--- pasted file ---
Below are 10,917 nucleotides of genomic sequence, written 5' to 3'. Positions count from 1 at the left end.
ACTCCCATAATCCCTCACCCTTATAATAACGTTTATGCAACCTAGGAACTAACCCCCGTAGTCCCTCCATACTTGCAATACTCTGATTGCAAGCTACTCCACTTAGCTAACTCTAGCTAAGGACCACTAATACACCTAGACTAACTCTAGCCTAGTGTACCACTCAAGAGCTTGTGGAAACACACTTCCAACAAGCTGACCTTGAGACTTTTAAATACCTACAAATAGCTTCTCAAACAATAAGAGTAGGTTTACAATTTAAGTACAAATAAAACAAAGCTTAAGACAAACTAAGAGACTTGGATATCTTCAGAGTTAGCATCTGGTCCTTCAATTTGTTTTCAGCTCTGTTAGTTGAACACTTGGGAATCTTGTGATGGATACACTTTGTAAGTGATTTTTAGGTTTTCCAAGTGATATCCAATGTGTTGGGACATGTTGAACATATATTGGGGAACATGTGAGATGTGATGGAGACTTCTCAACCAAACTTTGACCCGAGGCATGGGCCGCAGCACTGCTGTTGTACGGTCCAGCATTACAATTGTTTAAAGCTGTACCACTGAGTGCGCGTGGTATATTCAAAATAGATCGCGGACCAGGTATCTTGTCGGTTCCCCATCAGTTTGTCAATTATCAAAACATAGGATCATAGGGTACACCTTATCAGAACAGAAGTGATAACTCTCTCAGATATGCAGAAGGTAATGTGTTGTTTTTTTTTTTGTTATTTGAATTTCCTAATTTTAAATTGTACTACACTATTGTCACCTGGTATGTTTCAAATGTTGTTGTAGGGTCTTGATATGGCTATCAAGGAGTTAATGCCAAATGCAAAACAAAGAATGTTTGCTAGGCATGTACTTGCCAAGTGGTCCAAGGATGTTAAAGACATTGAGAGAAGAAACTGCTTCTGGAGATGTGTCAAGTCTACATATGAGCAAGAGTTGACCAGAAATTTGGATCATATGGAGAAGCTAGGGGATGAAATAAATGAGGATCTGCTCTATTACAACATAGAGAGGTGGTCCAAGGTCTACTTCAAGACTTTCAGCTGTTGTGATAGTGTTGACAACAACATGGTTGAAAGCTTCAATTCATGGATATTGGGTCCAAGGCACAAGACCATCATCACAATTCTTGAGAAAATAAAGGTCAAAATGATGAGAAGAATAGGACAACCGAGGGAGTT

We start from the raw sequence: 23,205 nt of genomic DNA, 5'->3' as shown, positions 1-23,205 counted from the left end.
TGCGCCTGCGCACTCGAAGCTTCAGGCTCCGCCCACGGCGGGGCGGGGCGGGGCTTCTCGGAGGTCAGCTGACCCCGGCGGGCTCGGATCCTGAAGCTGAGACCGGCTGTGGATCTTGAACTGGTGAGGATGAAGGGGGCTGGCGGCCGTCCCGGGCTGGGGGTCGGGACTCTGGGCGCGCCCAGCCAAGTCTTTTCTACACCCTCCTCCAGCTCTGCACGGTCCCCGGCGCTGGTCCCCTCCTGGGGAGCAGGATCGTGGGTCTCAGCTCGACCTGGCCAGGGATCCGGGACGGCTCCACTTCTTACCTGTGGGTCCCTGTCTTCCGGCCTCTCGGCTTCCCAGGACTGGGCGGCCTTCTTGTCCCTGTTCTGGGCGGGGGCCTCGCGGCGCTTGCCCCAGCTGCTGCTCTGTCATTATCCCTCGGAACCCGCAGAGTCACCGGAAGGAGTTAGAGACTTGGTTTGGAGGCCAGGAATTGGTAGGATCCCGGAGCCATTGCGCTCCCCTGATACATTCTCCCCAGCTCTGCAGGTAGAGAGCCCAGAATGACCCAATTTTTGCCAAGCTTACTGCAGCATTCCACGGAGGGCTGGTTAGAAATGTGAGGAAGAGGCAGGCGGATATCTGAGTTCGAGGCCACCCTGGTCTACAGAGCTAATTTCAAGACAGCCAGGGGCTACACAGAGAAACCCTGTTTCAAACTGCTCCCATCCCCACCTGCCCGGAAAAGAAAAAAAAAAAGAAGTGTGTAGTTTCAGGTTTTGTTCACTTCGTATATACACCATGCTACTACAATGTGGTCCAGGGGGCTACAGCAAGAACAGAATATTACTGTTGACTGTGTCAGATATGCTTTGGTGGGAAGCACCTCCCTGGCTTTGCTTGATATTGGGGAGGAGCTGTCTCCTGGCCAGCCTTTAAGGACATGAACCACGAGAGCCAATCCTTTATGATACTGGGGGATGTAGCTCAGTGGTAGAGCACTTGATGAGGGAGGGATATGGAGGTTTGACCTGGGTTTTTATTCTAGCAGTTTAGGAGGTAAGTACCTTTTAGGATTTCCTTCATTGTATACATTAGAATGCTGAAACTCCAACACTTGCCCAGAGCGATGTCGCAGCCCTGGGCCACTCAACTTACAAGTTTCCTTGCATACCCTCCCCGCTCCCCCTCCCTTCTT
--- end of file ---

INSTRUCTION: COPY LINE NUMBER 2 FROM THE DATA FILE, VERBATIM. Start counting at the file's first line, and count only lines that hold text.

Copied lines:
ACTCCCATAATCCCTCACCCTTATAATAACGTTTATGCAACCTAGGAACTAACCCCCGTAGTCCCTCCATACTTGCAATACTCTGATTGCAAGCTACTCCACTTAGCTAACTCTAGCTAAGGACCACTAATACACCTAGACTAACTCTAGCCTAGTGTACCACTCAAGAGCTTGTGGAAACACACTTCCAACAAGCTGACCTTGAGACTTTTAAATACCTACAAATAGCTTCTCAAACAATAAGAGTAGGTTTACAATTTAAGTACAAATAAAACAAAGCTTAAGACAAACTAAGAGACTTGGATATCTTCAGAGTTAGCATCTGGTCCTTCAATTTGTTTTCAGCTCTGTTAGTTGAACACTTGGGAATCTTGTGATGGATACACTTTGTAAGTGATTTTTAGGTTTTCCAAGTGATATCCAATGTGTTGGGACATGTTGAACATATATTGGGGAACATGTGAGATGTGATGGAGACTTCTCAACCAAACTTTGACCCGAGGCATGGGCCGCAGCACTGCTGTTGTACGGTCCAGCATTACAATTGTTTAAAGCTGTACCACTGAGTGCGCGTGGTATATTCAAAATAGATCGCGGACCAGGTATCTTGTCGGTTCCCCATCAGTTTGTCAATTATCAAAACATAGGATCATAGGGTACACCTTATCAGAACAGAAGTGATAACTCTCTCAGATATGCAGAAGGTAATGTGTTGTTTTTTTTTTTGTTATTTGAATTTCCTAATTTTAAATTGTACTACACTATTGTCACCTGGTATGTTTCAAATGTTGTTGTAGGGTCTTGATATGGCTATCAAGGAGTTAATGCCAAATGCAAAACAAAGAATGTTTGCTAGGCATGTACTTGCCAAGTGGTCCAAGGATGTTAAAGACATTGAGAGAAGAAACTGCTTCTGGAGATGTGTCAAGTCTACATATGAGCAAGAGTTGACCAGAAATTTGGATCATATGGAGAAGCTAGGGGATGAAATAAATGAGGATCTGCTCTATTACAACATAGAGAGGTGGTCCAAGGTCTACTTCAAGACTTTCAGCTGTTGTGATAGTGTTGACAACAACATGGTTGAAAGCTTCAATTCATGGATATTGGGTCCAAGGCACAAGACCATCATCACAATTCTTGAGAAAATAAAGGTCAAAATGATGAGAAGAATAGGACAACCGAGGGAGTT